How a hashtag could transform your professional collaboration

It’s a typical German problem: Who do you address as you, who can or can you use the first name? And even more important: Who can and should offer it to the other? The lady rather the gentleman, the older, the higher rank (who that is in the respective context is not always clear)?

All of this means that people, also and especially in the professional environment, either use informal first-name terms or cautiously sneak around the question and therefore remain on a formal level for years.

But when is the you appropriate for everyone involved, when does it seem rather distant and inappropriate? One thing is clear: the more uncomplicated you is on the rise – across all sectors, even if sectors that are considered easy-going, such as the digital economy, IT or the creative sector, are pioneers here.

According to a study by Kienbaum and Stepstone, for example, seven out of ten respondents use the first name of all colleagues in their own company, including their superiors. And only in three percent of the companies surveyed, without exception, do they use formal address.

#gerneperdu is to be understood as an open offer

Leaving aside the question of how to do that with the you and you in a meaningful way in the professional environment handlesfor a few months now, a hashtag has been appearing more and more frequently in signatures, in company telephone directories or profiles on professionally used social media such as LinkedIn, Xing or Slack, which at least opens the door to the first person: #gerneperdu.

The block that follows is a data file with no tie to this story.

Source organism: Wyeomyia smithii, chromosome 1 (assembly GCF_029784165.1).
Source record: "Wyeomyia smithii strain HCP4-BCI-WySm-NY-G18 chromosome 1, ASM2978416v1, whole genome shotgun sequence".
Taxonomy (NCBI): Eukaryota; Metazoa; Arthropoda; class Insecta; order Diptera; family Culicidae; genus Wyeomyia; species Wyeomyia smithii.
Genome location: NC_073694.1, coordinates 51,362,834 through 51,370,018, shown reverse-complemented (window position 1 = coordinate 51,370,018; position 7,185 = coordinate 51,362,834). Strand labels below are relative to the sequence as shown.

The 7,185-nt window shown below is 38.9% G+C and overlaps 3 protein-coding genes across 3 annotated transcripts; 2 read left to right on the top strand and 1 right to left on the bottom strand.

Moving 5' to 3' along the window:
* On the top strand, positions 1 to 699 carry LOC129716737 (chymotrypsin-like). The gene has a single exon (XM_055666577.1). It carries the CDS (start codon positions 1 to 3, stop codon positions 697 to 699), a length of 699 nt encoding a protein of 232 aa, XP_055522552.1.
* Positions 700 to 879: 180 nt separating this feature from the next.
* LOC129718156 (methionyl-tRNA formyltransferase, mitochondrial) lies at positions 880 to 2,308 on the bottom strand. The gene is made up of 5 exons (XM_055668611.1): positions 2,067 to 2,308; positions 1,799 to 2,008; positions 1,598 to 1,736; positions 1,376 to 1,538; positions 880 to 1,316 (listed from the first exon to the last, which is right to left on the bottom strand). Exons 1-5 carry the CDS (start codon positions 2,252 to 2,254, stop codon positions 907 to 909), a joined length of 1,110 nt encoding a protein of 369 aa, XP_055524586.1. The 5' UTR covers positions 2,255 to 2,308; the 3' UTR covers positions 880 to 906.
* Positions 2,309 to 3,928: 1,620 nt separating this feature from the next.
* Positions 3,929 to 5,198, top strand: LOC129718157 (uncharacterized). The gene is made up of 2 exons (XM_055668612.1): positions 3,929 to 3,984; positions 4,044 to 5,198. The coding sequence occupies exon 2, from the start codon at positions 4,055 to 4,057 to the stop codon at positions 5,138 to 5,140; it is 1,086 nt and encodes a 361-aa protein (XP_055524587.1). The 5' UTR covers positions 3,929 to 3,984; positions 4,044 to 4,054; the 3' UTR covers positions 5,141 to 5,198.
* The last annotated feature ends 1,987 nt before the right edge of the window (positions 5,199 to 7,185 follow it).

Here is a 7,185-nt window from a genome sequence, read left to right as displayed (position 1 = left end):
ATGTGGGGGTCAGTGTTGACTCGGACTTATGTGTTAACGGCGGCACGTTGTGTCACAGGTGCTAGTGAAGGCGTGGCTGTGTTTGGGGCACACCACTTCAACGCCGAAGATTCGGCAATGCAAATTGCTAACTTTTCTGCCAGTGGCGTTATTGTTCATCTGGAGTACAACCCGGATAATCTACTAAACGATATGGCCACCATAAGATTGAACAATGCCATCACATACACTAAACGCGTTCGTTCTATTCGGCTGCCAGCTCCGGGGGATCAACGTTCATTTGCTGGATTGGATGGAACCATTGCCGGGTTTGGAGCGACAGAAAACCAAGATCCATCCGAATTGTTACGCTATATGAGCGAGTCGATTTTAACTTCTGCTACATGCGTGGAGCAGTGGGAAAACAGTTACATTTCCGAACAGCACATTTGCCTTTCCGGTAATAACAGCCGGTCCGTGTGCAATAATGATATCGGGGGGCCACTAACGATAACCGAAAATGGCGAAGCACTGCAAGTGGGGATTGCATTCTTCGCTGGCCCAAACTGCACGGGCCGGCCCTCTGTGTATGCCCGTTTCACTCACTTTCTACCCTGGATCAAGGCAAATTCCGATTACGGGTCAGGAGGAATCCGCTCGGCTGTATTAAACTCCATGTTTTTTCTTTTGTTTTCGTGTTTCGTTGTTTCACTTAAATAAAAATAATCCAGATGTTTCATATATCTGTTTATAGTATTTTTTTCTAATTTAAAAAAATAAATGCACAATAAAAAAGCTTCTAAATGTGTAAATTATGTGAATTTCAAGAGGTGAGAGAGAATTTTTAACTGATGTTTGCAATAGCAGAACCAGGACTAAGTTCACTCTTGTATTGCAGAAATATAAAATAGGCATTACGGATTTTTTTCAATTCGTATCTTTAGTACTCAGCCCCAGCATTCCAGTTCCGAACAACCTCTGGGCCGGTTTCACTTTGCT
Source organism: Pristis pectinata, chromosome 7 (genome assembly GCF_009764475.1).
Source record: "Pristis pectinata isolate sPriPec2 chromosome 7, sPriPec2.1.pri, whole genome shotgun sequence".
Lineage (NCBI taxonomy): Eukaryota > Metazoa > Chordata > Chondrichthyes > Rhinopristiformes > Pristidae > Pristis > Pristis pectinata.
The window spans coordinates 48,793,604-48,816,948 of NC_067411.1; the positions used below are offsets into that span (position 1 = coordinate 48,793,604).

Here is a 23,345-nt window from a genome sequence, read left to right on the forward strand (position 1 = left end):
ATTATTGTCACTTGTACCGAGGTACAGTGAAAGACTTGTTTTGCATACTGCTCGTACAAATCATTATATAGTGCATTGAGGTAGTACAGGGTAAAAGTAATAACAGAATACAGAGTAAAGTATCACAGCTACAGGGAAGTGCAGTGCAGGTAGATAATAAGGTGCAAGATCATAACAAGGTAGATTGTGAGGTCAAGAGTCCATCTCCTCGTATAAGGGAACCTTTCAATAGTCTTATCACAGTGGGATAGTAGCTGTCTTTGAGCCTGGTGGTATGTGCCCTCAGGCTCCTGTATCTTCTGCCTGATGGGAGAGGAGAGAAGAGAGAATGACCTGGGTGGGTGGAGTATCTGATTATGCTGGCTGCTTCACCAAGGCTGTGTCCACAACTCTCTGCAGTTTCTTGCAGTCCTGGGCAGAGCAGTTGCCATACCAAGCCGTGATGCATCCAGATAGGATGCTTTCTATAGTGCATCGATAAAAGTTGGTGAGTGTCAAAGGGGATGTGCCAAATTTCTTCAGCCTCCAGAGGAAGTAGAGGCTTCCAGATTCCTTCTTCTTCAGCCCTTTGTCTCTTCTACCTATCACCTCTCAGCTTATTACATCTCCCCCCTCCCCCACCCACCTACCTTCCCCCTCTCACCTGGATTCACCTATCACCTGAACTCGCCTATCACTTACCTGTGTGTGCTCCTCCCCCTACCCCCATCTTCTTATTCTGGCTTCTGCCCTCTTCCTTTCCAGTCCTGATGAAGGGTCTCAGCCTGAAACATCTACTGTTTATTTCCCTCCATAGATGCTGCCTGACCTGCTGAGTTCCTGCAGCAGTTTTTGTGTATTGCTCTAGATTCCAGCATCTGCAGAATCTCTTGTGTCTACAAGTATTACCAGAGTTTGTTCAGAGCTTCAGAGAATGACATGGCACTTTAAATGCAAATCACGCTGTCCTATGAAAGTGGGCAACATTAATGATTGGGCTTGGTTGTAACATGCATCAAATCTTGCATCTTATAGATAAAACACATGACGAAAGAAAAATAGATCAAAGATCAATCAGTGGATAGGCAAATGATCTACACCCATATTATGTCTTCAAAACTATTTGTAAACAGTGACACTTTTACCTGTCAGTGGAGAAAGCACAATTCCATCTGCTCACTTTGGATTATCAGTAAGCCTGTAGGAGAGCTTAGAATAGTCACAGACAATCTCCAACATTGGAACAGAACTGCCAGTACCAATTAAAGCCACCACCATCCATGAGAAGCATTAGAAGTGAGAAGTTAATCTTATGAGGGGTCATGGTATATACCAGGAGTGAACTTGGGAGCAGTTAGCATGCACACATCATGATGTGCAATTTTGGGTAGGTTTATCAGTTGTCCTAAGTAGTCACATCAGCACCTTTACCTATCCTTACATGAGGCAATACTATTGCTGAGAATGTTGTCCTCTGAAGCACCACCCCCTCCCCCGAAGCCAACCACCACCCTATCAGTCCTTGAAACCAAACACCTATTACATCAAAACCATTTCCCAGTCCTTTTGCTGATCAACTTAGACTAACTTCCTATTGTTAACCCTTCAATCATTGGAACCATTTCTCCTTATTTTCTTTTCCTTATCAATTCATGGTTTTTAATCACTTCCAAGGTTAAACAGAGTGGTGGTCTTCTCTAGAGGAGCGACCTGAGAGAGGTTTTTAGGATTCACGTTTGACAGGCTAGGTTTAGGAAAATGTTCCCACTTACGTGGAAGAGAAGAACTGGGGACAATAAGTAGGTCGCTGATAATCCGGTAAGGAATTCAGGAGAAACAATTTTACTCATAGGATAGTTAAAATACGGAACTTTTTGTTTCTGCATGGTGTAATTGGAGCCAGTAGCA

Anyone who puts this hashtag in their profile is signaling that they do not attach much importance to using the first form of address and, in particular, prefer the less formal first form when in doubt. The initiative and custom has been around in the United States for much longer: the hashtag here is #callmebymyfirstname – “address me by my first name”. Now in the USA it is even more common to use first names, so it makes sense to use such a hashtag in Germany.

At the same time, it is also becoming common practice in more and more companies to rely on the leveling du qua standard, even if not everyone wants that. Ikea showed the way and the Otto Group also had a top-down strategy here, so that the executives judged that a stronger sense of unity could be achieved in this way.

“The way to ‘we’ is easier via the familiar form,” said the then Otto boss Hans-Otto Schrader, explaining his decision to offer the more than 50,000 Otto employees the familiar form back in 2016.

The hashtag #gerneperdu, on the other hand, is the more subtle bottom-up solution. It leaves the decision to the other person – a good solution, especially for very (age) diverse teams and conservative companies.

The bottom line is that the overall environment and the corporate culture are also important here – there is no magic formula. Nevertheless, you are likely to be the standard form of address in a professional context more and more frequently.

ping! Me! At! The worst buzzwords from the office

ping! Me! At! The worst buzzwords from the office

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